Which Magnolia Tree Is a Fit for You and Your Yard?
If you’ve ever been to a southern state, you’re probably familiar with the beauty of magnolia trees. Believe it or not, Louisiana and Mississippi adopted the magnolia as their state flower, making it an iconic symbol of the south. These gorgeous trees have large blossoms that can grow up to five inches in diameter—their beauty is extremely hard to miss. Follow along to discover which magnolia tree is a fit for you and your yard before purchasing one to plant on your property.
Saucer magnolias are absolutely beautiful, and they’re one of the first magnolia species to exist. In fact, other cultivars come from saucer magnolias. While their name indicates a specific shape, these blossom formations may range from saucers to tulips. Furthermore, their color may be anywhere from white to red or purple. This variety thrives in USDA hardiness zones 4-9 and may tolerate various weather and growing conditions.
Jane magnolias are one of the smallest magnolia trees, growing up to 15 feet tall. These small trees are perfect as an accent shrub or ornamental addition to your front yard. Jane magnolia blossoms are reddish purple on the exterior and white on the interior, making them unique and gorgeous flowers. Because they produce a sweet fragrance, jane magnolias are the perfect trees to add to your outdoor oasis.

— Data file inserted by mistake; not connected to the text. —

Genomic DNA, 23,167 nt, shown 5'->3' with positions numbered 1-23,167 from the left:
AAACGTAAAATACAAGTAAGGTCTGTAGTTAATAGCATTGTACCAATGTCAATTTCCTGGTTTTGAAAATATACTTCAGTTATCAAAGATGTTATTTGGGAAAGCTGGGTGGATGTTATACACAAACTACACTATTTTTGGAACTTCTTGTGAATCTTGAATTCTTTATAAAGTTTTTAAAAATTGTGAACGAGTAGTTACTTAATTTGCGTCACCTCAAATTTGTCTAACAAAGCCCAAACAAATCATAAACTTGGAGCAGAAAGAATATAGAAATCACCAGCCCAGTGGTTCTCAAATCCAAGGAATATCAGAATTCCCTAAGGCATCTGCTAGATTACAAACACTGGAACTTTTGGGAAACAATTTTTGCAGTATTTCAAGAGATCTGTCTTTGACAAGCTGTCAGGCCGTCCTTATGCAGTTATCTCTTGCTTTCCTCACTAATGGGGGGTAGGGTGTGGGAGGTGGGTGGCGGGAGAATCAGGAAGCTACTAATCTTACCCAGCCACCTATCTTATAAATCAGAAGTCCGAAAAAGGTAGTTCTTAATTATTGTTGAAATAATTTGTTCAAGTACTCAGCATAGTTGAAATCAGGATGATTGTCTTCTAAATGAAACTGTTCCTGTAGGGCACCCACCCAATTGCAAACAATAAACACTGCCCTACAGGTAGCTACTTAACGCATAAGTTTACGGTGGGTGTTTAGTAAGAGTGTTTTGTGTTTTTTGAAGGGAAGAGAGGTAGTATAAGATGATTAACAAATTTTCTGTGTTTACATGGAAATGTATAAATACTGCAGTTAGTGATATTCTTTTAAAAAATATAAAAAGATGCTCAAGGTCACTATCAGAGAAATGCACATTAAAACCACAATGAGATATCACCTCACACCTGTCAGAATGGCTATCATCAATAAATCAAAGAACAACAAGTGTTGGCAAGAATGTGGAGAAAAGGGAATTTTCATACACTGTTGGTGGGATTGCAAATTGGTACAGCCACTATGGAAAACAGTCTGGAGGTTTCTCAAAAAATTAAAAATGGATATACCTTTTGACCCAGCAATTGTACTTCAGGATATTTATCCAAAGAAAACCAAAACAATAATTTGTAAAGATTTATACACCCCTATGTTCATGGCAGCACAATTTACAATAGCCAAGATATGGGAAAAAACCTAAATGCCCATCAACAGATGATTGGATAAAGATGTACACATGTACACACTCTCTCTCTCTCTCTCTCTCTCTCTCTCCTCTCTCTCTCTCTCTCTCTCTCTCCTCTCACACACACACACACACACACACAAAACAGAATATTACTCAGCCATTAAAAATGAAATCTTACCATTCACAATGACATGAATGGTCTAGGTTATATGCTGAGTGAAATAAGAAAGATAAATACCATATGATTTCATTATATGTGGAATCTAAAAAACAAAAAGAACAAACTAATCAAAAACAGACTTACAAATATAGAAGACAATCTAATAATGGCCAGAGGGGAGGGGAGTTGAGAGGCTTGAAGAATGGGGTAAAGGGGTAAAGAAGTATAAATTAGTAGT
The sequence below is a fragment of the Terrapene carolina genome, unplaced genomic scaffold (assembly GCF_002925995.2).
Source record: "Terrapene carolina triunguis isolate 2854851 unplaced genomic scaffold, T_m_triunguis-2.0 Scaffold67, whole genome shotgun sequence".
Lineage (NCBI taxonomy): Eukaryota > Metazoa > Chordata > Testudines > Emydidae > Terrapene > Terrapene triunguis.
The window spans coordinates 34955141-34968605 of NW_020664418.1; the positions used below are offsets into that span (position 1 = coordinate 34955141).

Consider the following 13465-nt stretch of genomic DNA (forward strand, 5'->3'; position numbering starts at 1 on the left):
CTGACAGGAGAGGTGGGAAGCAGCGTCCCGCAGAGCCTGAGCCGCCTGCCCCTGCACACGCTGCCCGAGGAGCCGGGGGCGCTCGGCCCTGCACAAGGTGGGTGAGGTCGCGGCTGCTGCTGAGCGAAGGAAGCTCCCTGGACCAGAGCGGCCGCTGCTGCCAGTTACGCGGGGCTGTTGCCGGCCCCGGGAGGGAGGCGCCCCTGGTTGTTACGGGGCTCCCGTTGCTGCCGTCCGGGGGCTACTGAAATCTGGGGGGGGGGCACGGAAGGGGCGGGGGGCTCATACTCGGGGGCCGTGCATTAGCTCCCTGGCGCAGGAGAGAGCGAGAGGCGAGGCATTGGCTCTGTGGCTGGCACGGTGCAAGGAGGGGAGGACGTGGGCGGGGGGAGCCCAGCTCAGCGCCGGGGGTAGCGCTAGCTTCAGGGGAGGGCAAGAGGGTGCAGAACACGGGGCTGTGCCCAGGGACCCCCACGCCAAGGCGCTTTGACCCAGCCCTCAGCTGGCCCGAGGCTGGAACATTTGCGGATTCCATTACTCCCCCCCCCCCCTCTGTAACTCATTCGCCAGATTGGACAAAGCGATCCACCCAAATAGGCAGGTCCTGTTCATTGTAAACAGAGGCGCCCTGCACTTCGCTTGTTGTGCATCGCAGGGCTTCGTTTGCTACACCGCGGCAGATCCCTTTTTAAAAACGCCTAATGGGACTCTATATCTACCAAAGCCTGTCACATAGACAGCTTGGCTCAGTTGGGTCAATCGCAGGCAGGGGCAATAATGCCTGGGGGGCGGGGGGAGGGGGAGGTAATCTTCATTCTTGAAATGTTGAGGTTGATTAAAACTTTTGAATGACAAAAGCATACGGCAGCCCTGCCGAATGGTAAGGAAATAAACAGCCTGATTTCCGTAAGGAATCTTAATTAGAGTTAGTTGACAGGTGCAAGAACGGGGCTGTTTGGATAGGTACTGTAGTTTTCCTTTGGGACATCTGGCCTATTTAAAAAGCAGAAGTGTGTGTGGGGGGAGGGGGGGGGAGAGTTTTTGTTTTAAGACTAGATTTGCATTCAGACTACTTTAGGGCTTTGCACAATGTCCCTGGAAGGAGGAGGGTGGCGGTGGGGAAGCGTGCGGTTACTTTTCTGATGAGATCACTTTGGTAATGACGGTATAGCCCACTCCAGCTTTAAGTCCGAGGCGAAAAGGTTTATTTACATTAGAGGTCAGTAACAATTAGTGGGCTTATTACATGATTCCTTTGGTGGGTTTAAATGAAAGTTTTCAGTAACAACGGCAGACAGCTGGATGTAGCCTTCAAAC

Sweetbay magnolia trees grow up to 50 feet tall, making them an excellent choice for shade trees. This gorgeous tree produces cream-colored flowers that smell slightly lemony; these blossoms open in late spring or early summer. You should also know that these trees thrive in USDA hardiness zones 6-10 and grow best in shaded areas and wet soil.
Star magnolias are another small variety, making them the perfect choice for a tiny space or a small garden. These unique trees may grow between three and ten feet tall and thrive in USDA zones 4-9. Interestingly, these blossoms are four to five inches in diameter but may have up to 50 petals. Star magnolia flowers are usually white but may be shades of pink. These trees also bloom the earliest of most magnolia varieties and are hardy enough to resist frost.
It can be challenging to decide which magnolia tree is a fit for you and your yard, but this information should help. Consider buying your favorite magnolia trees online and planting them in the perfect spot as soon as possible. You won’t regret adding this touch of beauty and color to your property, as magnolia trees delightfully appeal to your senses.